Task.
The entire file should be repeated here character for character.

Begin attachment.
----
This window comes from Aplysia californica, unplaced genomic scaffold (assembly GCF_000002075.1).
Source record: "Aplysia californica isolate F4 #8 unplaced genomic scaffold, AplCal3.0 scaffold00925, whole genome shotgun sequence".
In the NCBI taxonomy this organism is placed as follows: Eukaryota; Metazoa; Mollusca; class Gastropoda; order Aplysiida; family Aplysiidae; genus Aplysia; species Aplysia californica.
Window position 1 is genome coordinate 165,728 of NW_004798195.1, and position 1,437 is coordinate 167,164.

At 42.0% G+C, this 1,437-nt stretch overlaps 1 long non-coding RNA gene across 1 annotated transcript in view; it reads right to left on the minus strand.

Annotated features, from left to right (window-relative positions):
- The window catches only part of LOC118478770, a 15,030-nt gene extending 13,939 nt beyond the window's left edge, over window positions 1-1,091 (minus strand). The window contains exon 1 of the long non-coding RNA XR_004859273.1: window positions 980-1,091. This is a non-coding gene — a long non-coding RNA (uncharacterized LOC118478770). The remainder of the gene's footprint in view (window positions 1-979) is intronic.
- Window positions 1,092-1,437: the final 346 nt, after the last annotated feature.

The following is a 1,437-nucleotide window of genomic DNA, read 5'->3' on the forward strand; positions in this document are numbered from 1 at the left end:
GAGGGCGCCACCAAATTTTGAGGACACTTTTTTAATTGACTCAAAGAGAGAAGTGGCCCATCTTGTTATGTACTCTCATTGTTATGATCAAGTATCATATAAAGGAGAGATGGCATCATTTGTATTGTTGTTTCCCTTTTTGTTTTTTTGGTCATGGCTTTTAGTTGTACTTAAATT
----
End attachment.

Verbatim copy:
This window comes from Aplysia californica, unplaced genomic scaffold (assembly GCF_000002075.1).
Source record: "Aplysia californica isolate F4 #8 unplaced genomic scaffold, AplCal3.0 scaffold00925, whole genome shotgun sequence".
In the NCBI taxonomy this organism is placed as follows: Eukaryota; Metazoa; Mollusca; class Gastropoda; order Aplysiida; family Aplysiidae; genus Aplysia; species Aplysia californica.
Window position 1 is genome coordinate 165,728 of NW_004798195.1, and position 1,437 is coordinate 167,164.

At 42.0% G+C, this 1,437-nt stretch overlaps 1 long non-coding RNA gene across 1 annotated transcript in view; it reads right to left on the minus strand.

Annotated features, from left to right (window-relative positions):
- The window catches only part of LOC118478770, a 15,030-nt gene extending 13,939 nt beyond the window's left edge, over window positions 1-1,091 (minus strand). The window contains exon 1 of the long non-coding RNA XR_004859273.1: window positions 980-1,091. This is a non-coding gene — a long non-coding RNA (uncharacterized LOC118478770). The remainder of the gene's footprint in view (window positions 1-979) is intronic.
- Window positions 1,092-1,437: the final 346 nt, after the last annotated feature.

The following is a 1,437-nucleotide window of genomic DNA, read 5'->3' on the forward strand; positions in this document are numbered from 1 at the left end:
GAGGGCGCCACCAAATTTTGAGGACACTTTTTTAATTGACTCAAAGAGAGAAGTGGCCCATCTTGTTATGTACTCTCATTGTTATGATCAAGTATCATATAAAGGAGAGATGGCATCATTTGTATTGTTGTTTCCCTTTTTGTTTTTTTGGTCATGGCTTTTAGTTGTACTTAAATT